5/14/2012 7:26:03 PM   600 Information      Provider "C Server02                                                        
     5/14/2012 7:26:03 PM   600 Information      Provider "V Server02                                                        



  STATE AND AVAILABILITY
     The State and Availability properties of a disconnected PSSession
     tell you whether the session is available for you to reconnect to it.
  
     When a PSSession is connected to the current session, its state is
     Opened and its availability is Available. When you disconnect from 
     the PSSession, the PSSession state is Disconnected and its Availability
     is none.

     However, the value of the State property is relative to the current 
     session. Therefore, a value of Disconnected means that the PSSession
     is not connected to the current session. However, it does not mean
     that the PSSession is disconnected from all sessions. It might be
     connected to a different session.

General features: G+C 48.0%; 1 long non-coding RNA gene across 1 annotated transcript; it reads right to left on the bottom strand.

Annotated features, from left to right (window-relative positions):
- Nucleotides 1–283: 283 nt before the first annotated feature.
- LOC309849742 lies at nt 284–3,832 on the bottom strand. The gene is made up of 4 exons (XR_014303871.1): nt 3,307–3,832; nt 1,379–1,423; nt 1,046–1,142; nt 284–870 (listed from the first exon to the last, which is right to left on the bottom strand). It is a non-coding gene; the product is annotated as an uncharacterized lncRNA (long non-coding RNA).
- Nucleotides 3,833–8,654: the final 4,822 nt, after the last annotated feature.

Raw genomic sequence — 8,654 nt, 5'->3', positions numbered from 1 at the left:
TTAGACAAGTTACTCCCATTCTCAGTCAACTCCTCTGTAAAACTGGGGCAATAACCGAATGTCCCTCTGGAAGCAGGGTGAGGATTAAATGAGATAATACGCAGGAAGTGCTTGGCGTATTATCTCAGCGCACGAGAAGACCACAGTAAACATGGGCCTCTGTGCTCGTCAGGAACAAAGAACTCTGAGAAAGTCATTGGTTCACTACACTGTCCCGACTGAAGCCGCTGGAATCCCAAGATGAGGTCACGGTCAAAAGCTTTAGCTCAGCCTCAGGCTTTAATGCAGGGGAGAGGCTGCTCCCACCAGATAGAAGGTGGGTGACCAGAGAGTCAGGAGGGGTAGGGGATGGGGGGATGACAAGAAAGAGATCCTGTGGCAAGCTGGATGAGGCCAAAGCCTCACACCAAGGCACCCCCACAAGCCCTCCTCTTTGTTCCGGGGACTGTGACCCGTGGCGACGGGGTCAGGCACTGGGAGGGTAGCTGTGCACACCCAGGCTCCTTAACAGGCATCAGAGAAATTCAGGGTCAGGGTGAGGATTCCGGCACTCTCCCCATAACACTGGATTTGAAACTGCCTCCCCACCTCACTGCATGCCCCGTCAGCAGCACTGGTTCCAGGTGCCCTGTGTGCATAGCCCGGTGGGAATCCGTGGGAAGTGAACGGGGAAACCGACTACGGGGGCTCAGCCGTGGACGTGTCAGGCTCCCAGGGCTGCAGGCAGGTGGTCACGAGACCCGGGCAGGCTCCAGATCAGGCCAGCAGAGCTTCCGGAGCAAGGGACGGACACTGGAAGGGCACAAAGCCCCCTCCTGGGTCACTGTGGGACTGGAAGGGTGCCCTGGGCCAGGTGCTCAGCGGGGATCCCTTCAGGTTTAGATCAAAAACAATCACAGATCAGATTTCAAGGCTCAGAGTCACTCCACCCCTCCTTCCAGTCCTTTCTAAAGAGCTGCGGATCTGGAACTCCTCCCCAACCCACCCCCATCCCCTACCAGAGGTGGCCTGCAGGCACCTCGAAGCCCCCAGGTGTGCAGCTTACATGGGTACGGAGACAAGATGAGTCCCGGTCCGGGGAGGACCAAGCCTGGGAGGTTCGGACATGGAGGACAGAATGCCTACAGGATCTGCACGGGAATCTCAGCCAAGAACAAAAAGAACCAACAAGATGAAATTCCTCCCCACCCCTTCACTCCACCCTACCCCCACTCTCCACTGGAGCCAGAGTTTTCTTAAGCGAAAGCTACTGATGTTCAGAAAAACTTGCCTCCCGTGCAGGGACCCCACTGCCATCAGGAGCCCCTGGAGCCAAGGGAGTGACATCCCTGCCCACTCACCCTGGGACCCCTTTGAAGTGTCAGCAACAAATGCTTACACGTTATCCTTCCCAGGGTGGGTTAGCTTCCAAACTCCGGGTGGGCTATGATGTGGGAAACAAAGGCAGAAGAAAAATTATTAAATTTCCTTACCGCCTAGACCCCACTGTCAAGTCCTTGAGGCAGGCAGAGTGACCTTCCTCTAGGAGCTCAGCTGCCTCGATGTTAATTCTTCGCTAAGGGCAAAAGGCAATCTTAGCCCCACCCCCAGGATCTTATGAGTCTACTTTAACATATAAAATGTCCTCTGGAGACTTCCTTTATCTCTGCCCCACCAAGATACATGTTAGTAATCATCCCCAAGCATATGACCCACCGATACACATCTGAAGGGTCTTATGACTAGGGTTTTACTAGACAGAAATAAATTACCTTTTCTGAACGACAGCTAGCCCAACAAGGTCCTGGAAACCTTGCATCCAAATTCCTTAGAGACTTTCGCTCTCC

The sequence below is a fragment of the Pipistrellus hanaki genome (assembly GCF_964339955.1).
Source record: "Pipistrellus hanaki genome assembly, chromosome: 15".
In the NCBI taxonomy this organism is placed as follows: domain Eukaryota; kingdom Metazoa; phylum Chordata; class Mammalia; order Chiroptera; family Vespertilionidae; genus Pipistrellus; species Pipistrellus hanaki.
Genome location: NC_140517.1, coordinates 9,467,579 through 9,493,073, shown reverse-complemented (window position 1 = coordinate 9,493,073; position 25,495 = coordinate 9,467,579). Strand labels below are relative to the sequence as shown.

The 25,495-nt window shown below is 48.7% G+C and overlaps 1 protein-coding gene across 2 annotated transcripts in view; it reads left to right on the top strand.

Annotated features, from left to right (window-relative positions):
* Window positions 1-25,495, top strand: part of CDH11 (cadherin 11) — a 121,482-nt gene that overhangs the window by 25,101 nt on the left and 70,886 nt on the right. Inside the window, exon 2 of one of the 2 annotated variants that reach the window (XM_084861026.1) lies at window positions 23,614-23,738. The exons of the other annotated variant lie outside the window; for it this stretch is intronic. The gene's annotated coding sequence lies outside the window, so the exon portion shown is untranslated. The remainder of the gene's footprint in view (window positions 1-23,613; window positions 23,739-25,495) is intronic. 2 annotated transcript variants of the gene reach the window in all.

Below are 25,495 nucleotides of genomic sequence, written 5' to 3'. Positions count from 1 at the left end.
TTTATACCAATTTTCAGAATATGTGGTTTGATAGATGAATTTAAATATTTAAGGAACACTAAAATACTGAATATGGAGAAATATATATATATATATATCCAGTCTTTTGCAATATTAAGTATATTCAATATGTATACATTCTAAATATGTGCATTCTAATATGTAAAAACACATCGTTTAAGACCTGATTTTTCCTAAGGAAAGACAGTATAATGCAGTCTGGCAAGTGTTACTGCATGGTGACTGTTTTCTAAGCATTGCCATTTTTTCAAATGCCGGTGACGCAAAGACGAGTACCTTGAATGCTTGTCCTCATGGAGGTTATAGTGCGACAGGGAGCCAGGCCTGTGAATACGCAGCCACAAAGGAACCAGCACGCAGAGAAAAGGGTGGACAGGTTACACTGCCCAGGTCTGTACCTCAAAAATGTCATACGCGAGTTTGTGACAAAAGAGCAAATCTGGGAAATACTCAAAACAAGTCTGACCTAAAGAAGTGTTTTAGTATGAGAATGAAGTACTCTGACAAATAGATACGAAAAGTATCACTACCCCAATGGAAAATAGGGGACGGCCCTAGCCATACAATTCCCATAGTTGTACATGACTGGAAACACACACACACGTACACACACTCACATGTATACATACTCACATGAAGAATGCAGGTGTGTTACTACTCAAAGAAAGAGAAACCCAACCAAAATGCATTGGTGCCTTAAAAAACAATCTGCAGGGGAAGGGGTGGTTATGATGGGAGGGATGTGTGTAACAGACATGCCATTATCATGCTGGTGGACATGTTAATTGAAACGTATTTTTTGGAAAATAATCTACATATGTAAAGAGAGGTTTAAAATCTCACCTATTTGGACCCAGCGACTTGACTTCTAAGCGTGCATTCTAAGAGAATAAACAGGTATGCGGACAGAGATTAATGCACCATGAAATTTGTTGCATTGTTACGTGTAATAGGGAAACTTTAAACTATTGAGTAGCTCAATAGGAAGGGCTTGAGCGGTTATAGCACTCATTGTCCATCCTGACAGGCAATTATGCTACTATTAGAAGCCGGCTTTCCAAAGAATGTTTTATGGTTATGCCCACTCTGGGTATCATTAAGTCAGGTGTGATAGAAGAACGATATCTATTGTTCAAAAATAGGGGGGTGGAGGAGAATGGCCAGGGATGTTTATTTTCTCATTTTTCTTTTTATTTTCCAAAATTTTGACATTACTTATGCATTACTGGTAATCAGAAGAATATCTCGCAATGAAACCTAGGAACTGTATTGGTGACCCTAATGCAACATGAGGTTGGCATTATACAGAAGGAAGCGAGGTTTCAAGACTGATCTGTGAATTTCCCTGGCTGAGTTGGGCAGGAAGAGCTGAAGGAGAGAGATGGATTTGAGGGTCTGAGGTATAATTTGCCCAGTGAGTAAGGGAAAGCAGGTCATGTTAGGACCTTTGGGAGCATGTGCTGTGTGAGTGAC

To determine whether you can connect or reconnect to the PSSession, 
     use the Availability property. An Availability value of None indicates
     that you can connect to the session. A value of Busy indicates that
     you cannot connect to the PSSession because it is connected to another
     session.

     The following example is run in two sessions (Windows PowerShell
     console windows) on the same computer. Note the changing values of the
     State and Availability properties in each session as the PSSession is
     disconnected and reconnected.


         #Session 1:
         PS C:\> New-PSSession -ComputerName Server30 -Name Test

         Id Name       ComputerName    State         ConfigurationName     Availability
         -- ----       ------------    -----         -----------------     ------------
         1  Test       Server30        Opened        Microsoft.PowerShell     Available

         #Session 2: 
         PS C:\> Get-PSSession -ComputerName Server30 -Name Test

         Id Name       ComputerName    State         ConfigurationName     Availability